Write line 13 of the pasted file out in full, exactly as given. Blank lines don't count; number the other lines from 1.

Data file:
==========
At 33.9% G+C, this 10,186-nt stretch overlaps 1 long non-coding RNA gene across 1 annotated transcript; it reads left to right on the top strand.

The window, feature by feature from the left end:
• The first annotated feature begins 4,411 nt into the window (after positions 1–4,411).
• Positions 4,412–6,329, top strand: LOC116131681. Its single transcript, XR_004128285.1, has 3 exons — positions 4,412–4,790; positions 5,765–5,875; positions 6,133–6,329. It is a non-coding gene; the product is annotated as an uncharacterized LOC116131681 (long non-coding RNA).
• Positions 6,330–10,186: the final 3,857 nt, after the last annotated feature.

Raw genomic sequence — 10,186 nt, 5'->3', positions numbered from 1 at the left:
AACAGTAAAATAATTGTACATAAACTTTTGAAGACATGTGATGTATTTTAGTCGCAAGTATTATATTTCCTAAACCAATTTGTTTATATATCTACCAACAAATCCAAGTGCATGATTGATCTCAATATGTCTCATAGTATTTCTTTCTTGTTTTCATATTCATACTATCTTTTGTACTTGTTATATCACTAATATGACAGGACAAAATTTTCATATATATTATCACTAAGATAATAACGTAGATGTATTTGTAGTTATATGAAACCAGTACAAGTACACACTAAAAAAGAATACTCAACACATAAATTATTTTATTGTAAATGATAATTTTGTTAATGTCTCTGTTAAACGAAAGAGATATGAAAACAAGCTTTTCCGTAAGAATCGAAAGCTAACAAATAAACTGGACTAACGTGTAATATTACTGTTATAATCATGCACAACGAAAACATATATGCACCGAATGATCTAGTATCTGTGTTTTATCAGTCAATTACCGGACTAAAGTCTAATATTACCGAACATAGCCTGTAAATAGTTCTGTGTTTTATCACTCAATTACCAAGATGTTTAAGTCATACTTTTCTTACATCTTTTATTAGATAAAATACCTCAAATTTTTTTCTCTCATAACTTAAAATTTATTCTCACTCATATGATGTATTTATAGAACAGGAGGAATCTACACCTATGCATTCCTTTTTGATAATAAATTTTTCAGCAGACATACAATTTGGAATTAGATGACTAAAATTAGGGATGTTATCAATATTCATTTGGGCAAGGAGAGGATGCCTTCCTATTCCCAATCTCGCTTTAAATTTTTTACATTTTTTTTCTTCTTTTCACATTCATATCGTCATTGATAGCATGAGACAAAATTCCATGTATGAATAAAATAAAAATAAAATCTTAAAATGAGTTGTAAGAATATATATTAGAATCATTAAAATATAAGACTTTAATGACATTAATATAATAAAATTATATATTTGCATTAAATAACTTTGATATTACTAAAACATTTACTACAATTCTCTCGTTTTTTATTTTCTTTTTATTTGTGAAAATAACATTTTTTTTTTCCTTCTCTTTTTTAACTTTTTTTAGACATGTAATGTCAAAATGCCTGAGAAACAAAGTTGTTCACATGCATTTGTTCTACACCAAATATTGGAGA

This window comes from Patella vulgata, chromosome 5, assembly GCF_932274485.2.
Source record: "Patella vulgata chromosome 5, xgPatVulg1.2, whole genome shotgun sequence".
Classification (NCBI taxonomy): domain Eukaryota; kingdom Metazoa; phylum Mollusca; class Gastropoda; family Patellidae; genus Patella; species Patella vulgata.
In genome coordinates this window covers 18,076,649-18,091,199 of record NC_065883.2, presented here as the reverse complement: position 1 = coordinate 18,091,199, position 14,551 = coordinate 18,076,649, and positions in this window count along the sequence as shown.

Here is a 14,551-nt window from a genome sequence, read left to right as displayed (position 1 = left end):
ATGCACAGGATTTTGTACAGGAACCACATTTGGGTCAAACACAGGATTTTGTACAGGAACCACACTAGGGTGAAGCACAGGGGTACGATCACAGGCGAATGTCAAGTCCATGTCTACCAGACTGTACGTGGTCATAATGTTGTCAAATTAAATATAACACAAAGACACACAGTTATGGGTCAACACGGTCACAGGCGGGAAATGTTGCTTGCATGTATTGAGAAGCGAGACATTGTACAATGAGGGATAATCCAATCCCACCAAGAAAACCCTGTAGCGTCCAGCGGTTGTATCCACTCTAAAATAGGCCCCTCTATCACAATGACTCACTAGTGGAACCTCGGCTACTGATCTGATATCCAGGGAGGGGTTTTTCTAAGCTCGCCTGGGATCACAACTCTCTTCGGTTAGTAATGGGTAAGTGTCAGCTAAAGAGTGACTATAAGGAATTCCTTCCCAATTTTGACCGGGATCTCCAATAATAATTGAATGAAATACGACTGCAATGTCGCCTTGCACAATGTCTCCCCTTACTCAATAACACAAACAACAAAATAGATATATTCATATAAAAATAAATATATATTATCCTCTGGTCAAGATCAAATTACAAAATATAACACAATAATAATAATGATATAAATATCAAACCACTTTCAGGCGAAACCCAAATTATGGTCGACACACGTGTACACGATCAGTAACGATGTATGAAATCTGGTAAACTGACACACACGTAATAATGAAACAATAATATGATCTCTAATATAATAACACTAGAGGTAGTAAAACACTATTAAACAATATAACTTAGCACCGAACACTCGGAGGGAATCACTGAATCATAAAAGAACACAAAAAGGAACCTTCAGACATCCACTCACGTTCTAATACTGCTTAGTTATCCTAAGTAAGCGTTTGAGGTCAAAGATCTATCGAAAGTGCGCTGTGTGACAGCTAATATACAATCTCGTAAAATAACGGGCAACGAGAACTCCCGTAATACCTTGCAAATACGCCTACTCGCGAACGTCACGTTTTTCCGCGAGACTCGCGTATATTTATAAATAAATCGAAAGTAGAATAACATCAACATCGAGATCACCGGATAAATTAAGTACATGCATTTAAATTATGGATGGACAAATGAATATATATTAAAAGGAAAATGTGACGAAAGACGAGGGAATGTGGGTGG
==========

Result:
ATGCACAGGATTTTGTACAGGAACCACATTTGGGTCAAACACAGGATTTTGTACAGGAACCACACTAGGGTGAAGCACAGGGGTACGATCACAGGCGAATGTCAAGTCCATGTCTACCAGACTGTACGTGGTCATAATGTTGTCAAATTAAATATAACACAAAGACACACAGTTATGGGTCAACACGGTCACAGGCGGGAAATGTTGCTTGCATGTATTGAGAAGCGAGACATTGTACAATGAGGGATAATCCAATCCCACCAAGAAAACCCTGTAGCGTCCAGCGGTTGTATCCACTCTAAAATAGGCCCCTCTATCACAATGACTCACTAGTGGAACCTCGGCTACTGATCTGATATCCAGGGAGGGGTTTTTCTAAGCTCGCCTGGGATCACAACTCTCTTCGGTTAGTAATGGGTAAGTGTCAGCTAAAGAGTGACTATAAGGAATTCCTTCCCAATTTTGACCGGGATCTCCAATAATAATTGAATGAAATACGACTGCAATGTCGCCTTGCACAATGTCTCCCCTTACTCAATAACACAAACAACAAAATAGATATATTCATATAAAAATAAATATATATTATCCTCTGGTCAAGATCAAATTACAAAATATAACACAATAATAATAATGATATAAATATCAAACCACTTTCAGGCGAAACCCAAATTATGGTCGACACACGTGTACACGATCAGTAACGATGTATGAAATCTGGTAAACTGACACACACGTAATAATGAAACAATAATATGATCTCTAATATAATAACACTAGAGGTAGTAAAACACTATTAAACAATATAACTTAGCACCGAACACTCGGAGGGAATCACTGAATCATAAAAGAACACAAAAAGGAACCTTCAGACATCCACTCACGTTCTAATACTGCTTAGTTATCCTAAGTAAGCGTTTGAGGTCAAAGATCTATCGAAAGTGCGCTGTGTGACAGCTAATATACAATCTCGTAAAATAACGGGCAACGAGAACTCCCGTAATACCTTGCAAATACGCCTACTCGCGAACGTCACGTTTTTCCGCGAGACTCGCGTATATTTATAAATAAATCGAAAGTAGAATAACATCAACATCGAGATCACCGGATAAATTAAGTACATGCATTTAAATTATGGATGGACAAATGAATATATATTAAAAGGAAAATGTGACGAAAGACGAGGGAATGTGGGTGG